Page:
Nor am I at all certain that I want to be a lawyer, but at least reading about the challenges some women face is teaching me about the profession and about women in society today, regardless of whether I pursue a career in the law.

Closely related to the career books was one I recently finished called Preparing for Power: America's Elite Boarding Schools, by Peter W. Cookson Jr. and Caroline Hodges Persell. A friend of mine in social anthropology recommended it a year or two ago, and I finally got around to it last month. Through a study of 65 private boarding schools, the authors describe the intense and sometimes cloistering atmosphere of the enclaves that socialize America's future leaders--places far from my own experience and understanding, but close to many students at Harvard.

As for novels, I started John Dos Passos' U.S.A. Trilogy and got through the first book (The 42nd Parallel) and half the second book (Nineteen Nineteen) before letting my attention wander. The books are heavily influenced by history and are not quick reads. I'll return to them later in the summer, when my mind will be better prepared to soak them up.

Since I'm a writing junkie, I picked up Writing for Story, a guide by Jon Franklin, a two-time Pulitzer Prize winner, on the recommendation of my summer newspaper's writing coach and on the theory that it's always easier to read a book about writing than to write oneself.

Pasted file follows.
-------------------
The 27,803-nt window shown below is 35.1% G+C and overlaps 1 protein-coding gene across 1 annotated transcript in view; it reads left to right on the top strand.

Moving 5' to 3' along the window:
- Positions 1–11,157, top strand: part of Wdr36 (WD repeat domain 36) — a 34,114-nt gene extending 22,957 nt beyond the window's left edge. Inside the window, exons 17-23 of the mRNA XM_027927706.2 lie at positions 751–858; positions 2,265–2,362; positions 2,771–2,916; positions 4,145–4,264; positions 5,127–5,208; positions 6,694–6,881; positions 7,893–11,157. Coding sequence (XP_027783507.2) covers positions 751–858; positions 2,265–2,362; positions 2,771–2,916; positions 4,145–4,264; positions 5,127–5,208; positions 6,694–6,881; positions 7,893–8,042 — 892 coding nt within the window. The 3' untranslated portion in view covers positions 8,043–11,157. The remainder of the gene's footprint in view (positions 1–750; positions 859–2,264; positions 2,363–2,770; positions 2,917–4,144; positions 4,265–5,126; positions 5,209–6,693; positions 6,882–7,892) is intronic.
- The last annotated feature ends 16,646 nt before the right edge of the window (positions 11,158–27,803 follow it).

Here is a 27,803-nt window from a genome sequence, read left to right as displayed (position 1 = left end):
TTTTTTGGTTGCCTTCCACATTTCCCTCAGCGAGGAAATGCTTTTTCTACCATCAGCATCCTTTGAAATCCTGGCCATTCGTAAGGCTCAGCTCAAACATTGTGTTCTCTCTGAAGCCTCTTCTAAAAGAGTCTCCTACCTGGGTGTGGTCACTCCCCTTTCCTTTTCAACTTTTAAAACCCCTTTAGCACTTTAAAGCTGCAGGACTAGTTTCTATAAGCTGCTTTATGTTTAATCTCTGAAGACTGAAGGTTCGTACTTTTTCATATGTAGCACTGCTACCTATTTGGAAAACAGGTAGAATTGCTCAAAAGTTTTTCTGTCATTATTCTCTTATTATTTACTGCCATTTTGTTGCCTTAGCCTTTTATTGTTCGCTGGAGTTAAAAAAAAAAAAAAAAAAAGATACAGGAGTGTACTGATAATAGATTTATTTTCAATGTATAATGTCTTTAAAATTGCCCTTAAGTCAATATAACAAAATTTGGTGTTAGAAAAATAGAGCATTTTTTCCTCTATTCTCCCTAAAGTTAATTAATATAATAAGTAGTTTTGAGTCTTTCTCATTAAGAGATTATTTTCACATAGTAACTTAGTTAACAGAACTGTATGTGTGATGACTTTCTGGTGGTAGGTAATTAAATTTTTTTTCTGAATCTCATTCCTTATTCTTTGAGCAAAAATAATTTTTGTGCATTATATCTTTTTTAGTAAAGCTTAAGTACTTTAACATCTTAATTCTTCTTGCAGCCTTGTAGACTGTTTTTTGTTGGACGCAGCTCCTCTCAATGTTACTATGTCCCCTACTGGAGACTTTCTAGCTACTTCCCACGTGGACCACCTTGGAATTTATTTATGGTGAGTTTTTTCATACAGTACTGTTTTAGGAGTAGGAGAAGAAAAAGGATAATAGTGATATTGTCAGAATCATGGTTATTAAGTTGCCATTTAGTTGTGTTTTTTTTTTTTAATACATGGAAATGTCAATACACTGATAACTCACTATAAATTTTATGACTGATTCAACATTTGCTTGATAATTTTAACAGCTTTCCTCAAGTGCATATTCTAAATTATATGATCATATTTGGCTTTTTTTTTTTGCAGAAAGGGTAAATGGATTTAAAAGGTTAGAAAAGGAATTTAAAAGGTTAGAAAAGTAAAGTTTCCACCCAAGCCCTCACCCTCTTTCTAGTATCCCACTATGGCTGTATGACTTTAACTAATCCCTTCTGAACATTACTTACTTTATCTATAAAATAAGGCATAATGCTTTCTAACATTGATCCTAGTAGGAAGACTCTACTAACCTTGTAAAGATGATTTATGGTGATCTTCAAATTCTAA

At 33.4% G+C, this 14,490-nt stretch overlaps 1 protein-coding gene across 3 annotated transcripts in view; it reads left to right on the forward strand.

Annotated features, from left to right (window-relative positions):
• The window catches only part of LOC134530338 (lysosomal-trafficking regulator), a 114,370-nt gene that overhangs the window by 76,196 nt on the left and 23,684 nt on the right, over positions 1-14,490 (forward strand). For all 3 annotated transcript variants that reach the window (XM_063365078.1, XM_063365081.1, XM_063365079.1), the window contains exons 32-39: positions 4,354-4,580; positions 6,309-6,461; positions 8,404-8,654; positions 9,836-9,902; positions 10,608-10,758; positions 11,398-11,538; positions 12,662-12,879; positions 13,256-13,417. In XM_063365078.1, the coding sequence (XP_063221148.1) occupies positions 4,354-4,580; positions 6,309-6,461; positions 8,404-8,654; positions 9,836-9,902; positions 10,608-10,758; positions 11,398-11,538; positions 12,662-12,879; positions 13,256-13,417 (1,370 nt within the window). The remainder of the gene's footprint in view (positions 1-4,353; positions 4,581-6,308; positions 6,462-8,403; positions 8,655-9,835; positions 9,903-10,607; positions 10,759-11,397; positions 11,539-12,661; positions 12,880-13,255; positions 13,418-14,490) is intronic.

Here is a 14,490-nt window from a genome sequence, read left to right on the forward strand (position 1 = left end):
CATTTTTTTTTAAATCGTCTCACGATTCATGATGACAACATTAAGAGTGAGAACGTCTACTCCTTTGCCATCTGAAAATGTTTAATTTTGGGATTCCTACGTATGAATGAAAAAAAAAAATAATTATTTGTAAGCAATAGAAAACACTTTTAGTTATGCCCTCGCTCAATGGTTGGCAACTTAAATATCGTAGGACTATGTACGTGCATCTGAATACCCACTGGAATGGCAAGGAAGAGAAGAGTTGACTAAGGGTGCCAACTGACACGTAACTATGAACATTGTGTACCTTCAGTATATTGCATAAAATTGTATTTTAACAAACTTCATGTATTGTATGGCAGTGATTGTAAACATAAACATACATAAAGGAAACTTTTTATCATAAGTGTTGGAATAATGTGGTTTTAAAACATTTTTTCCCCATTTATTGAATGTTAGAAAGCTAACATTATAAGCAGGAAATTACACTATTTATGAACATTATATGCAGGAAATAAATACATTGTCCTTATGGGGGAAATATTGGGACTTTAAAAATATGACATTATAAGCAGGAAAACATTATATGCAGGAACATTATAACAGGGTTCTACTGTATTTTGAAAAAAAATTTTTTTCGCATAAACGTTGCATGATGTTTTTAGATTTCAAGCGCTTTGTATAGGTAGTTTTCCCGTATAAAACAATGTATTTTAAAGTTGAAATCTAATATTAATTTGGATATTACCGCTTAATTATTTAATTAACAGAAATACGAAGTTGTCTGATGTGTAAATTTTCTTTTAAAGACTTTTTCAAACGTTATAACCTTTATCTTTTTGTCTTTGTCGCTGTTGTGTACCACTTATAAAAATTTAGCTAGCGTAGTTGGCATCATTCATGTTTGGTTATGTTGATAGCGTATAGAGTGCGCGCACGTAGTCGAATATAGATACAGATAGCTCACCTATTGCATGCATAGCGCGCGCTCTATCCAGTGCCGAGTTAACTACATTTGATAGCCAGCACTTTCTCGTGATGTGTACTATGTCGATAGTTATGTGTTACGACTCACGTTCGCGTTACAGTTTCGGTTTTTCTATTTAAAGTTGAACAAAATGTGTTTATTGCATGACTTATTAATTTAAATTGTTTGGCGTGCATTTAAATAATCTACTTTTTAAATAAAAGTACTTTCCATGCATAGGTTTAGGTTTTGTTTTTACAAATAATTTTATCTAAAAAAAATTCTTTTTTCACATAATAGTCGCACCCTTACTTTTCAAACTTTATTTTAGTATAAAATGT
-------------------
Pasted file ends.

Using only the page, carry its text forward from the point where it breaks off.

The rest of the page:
The last book on my nightstand, and the one furthest out of my normal range, is called Godel, Escher, Bach, by Douglas R. Hofstader. It won the Pulitzer Prize in the early 1980s and ties together math, art and music through images of endlessly looping equations, drawings and musical canons. I've slugged through about 200 pages of it. Although it's starting to get into deep computer theory, which is difficult to read, it's still interesting.

One of the book's most fascinating tidbits deals with Bach.

Since the German musical scale contains an "H" (their "H" is our "B" and their "B" is our "B-flat"), Bach's name spells out a chromatic and eerie four-note melody. According to his son, at the point in the "Art of the Fugue" when Bach brought in that melody, he died. The book is full of such strange coincidences and upheavals.

As the end of summer approaches, I'll try to cram ever more books into my list of must-reads and probably get through about 10 percent of them. That's how it always is: so many books and never enough time to read them all. At least in school, one can pretend that there are a finite number of required books one must read to be educated in a certain subject. In real life, there are infinitely many, as many as the possible variations on a Bach fugue. In a way, it's comforting that the store of knowledge is never exhaustible. On the other hand, it feels like a losing battle. But in mid-July, the summer still at its peak, anything seems possible--the knowledge is there for the taking, at least until September comes.